Terena's Thoughts
Text size:

As a result of Julia Ricottone's cover article in the Summer Newsbrief, CNLA has received numerous responses relating to the impending skills gap in our industry and we thank you for your input.  One passionate member's response went above and beyond and we want to share her thoughts with you! In the next few Membership Updates, read Terena's Thoughts on possible solutions to the barriers facing apprenticeship programs in Canada.  

To comment on Terena's Thoughts or for more information about apprenticeship, please contact Stacey Porter (stacey@cnla-acpp.ca; or 1-888-446-3499, x8660).

"I have my Red Seal and am so proud to have it. I actively recruit for the apprenticeship program with Apprenticeship Manitoba on my own time. It literally blows my mind how low the numbers are when it is such as positive program for everyone involved. Last year was the first time in over 12 years where we had all three programs run at once here in Manitoba! It was worth all of the legwork and emailing needed to achieve that increase. I would be disheartened if the Landscape Horticulture Program dissolved. I give you my thoughts in hopes a difference can be made."  Terena Hantelman, RSE, is the Garden Centre Manager at Aubin's Nursery, an Instructor at Red River College, a Landscape Designer and a passionate advocate for apprenticeship. 

Barriers Facing the Apprenticeship Program:

1. OBSTACLES FROM EMPLOYERS
Resistance from employers because they feel like their staff will leave to start their own business after being trained.
  • Encourage and invest in staff and they will stay.
  • Have incentives for those that complete certification (of any sort).
  • Competition is a good thing. Quality workmanship and a good reputation will overcome most competition. If your employee wants to start a business encourage a specialization and work together to achieve a greater portion of the market. Encouraging the growth of a ‘sister’ company would benefit all involved. 

2. EMPLOYERS DON'T WANT TO PAY APPRENTICESHIP WAGES

  • Making employers more aware of the financial benefits from Apprenticeship and that a skilled and trained employee is worth the money they are paid.
  • Maybe clear spreadsheets showing this... Or facts/Stats promoting this. 
  • If a panel of apprentice employers was invited to speak to a group of employees considering apprenticeship, maybe these concerns could be addressed. 

3. EMPLOYERS NEED THESE GUYS FOR SNOW REMOVAL OR GREENHOUSE WORK IN THE WINTER

  • School term is only 11 weeks; sending someone away for a short time and having them come back as a skilled employeed should be worth an 11 weeks of inconvenience;
  • Investing in an employee has many returns;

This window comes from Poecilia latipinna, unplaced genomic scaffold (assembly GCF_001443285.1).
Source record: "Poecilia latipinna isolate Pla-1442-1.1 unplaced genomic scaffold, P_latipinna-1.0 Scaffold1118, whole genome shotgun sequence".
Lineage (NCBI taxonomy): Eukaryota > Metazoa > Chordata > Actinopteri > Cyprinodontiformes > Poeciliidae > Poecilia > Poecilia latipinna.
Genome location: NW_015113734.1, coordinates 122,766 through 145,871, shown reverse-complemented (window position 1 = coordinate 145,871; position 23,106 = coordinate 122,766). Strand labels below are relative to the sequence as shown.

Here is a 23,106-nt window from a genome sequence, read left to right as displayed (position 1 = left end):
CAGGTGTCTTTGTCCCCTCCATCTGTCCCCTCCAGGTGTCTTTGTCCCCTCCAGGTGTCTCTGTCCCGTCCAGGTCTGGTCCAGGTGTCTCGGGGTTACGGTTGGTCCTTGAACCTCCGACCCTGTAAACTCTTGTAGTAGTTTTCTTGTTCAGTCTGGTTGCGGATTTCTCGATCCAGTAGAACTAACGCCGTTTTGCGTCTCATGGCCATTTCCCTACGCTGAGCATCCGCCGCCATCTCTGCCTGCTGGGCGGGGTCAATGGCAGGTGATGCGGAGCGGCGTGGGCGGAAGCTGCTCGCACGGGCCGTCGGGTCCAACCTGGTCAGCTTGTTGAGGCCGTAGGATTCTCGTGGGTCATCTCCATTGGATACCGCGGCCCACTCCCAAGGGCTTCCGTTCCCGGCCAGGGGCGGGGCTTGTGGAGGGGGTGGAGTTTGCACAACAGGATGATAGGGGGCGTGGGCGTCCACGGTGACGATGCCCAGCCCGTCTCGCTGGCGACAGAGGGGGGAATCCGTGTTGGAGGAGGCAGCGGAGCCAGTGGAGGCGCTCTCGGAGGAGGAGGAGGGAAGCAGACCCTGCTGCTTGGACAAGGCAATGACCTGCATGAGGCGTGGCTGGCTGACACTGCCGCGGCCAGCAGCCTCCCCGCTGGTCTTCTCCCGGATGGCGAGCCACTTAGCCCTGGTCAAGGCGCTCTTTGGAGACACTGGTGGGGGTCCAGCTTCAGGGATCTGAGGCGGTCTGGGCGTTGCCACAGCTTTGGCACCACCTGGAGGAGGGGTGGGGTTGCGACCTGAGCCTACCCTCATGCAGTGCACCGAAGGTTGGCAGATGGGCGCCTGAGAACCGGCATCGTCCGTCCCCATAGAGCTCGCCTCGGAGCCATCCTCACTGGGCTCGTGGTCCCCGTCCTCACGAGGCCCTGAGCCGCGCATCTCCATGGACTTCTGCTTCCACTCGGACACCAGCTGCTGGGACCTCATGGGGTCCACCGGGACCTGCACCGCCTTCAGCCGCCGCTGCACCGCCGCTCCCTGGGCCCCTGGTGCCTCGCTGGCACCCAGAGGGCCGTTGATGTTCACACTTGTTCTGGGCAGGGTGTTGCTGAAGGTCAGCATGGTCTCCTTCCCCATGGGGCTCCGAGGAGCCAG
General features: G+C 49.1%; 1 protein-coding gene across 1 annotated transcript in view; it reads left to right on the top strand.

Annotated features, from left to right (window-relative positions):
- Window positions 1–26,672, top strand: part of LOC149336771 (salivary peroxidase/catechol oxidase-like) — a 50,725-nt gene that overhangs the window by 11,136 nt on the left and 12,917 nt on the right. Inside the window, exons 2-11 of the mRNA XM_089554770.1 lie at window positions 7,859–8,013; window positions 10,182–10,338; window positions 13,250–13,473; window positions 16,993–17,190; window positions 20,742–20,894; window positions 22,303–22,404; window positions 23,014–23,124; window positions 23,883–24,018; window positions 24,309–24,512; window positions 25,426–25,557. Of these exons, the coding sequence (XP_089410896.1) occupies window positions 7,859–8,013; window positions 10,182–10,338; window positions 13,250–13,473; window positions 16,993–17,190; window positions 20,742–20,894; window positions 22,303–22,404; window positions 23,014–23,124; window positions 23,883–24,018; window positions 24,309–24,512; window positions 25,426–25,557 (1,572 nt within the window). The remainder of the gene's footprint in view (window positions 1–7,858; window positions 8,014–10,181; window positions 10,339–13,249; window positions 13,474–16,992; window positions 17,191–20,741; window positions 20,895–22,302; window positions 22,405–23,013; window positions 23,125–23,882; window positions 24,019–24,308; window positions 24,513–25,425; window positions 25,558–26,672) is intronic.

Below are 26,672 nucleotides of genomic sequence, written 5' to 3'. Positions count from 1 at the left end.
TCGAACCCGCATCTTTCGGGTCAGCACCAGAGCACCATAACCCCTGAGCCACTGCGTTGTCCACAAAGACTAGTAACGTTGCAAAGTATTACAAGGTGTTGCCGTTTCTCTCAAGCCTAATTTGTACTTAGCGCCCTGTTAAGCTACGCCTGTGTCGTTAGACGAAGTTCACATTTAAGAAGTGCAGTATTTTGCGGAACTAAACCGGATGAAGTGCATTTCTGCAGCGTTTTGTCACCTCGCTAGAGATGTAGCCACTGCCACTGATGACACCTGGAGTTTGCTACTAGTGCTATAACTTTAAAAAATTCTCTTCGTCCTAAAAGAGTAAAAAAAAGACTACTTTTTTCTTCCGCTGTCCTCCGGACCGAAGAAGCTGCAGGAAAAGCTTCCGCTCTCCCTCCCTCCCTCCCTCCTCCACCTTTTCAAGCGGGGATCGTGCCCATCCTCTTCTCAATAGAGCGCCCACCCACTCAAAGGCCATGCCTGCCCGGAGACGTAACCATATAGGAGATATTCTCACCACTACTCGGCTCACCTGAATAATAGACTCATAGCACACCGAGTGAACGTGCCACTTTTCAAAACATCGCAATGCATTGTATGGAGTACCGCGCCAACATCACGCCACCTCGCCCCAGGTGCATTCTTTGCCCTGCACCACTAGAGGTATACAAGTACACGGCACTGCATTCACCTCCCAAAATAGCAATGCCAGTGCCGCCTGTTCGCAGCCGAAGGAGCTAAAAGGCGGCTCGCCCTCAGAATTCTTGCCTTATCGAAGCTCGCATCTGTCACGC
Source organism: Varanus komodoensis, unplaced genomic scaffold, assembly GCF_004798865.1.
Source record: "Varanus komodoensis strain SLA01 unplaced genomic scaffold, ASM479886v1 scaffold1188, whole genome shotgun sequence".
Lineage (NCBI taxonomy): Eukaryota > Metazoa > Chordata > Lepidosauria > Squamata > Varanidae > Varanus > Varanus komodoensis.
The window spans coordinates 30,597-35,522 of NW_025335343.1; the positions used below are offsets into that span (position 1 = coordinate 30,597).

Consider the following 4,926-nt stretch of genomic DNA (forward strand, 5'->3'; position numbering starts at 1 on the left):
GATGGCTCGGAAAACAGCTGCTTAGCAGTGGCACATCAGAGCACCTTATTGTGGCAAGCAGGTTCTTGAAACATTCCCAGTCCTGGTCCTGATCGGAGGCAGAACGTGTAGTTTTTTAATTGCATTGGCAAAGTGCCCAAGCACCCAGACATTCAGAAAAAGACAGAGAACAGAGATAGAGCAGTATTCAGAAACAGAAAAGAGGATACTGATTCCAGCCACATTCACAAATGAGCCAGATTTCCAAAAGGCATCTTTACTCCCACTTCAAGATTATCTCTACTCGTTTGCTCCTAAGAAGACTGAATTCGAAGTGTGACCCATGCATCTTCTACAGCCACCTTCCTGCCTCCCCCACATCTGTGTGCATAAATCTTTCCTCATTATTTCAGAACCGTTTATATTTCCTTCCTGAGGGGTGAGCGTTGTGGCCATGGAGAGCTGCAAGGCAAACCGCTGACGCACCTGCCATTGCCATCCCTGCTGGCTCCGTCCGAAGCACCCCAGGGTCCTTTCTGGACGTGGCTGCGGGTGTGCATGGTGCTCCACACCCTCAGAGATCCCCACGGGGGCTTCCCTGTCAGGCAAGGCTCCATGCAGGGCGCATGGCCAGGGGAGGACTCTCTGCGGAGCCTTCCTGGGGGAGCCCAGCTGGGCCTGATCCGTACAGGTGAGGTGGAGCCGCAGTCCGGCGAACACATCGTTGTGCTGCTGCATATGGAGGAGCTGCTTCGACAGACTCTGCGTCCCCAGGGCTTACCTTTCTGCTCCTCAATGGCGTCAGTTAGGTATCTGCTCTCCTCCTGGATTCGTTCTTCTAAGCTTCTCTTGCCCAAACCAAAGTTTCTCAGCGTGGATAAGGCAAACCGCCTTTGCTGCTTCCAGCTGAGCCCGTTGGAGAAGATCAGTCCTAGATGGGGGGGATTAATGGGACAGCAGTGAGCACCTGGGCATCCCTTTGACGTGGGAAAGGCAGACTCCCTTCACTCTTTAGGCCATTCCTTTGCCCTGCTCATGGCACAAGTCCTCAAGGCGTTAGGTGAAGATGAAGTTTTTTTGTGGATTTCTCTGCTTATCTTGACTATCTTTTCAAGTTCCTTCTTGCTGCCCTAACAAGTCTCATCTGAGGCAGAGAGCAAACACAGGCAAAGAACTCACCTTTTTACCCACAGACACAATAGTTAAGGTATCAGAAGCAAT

• Offer different shifts that accommodate the schooling.

4. EMPLOYERS CLAIM NO ONE WOULD BE INTERESTED, OR THEY HAVE NO LONG-TERM EMPLOYEES

  • How to secure long-term employees? I feel it comes down to showing appreciation and investing in employees. 
  • Most employees are unaware of schooling in the industry. Having an advertising campaign would be great!
  • Where to advertise?
    • Honestly in bathroom stalls at bars and lounges. Most landscapers will go for a beer after a long week.
    • At stadiums, sporting events. It's true most landscapers are men... and most men like sports.
  • If my employer ever suggested I go to school, I would be honoured and want to make them proud. I would feel they saw potential in me.
    • The jobs I left were because I felt under-appreciated or taken advantage of.
    • The jobs I stayed at I felt part of the team, I felt important

 

Bookmark and Share
Email Newsletter icon, E-mail Newsletter icon, Email List icon, E-mail List icon Sign up for our Email Newsletter
Privacy by SafeSubscribe
For Email Marketing you can trust
Quick Links



Membership Directory

F
ind CNLA members

Landscape Industry Certified


Learn more about becoming a Landscape Industry Certified professional. Find test dates, study materials, and more. Follow us on Twitter!

Green Careers Canada

There are plenty of career opportunities in the field of horticulture. The Landscape industry has worked closely with the Ministries of Training, Colleges and Universities (MTCU), to provide education at the high school, college and university levels that give individuals the skills they need for a successful career in the industry.


National Awards of Landscape Excellence

Recognizing Canadian companies that raise the level of professionalism in the landscape industry.  2016 awards ceremony to be held in Kelowna, BC this August.


Garden Days

Canada’s coast to coast, three-day celebration of National Garden Day which is held annually on the Friday before Father’s Day.


National Tree Day


A day set-aside to celebrate Canada's greatest natural resource.  Happens the Wednesday of National Forest Week in September.

Canadian Standards for Nursery Stock

Minimum standards for the nursery industry, for use by students, educators and professionals.


Canadian Nursery Certification Institute

An independent industry body with a mandate to administer nursery certification programs in Canada.

 


CNLA on FacebookCNLA on TwitterCNLA on LinkedIn

Remodeling and Home Design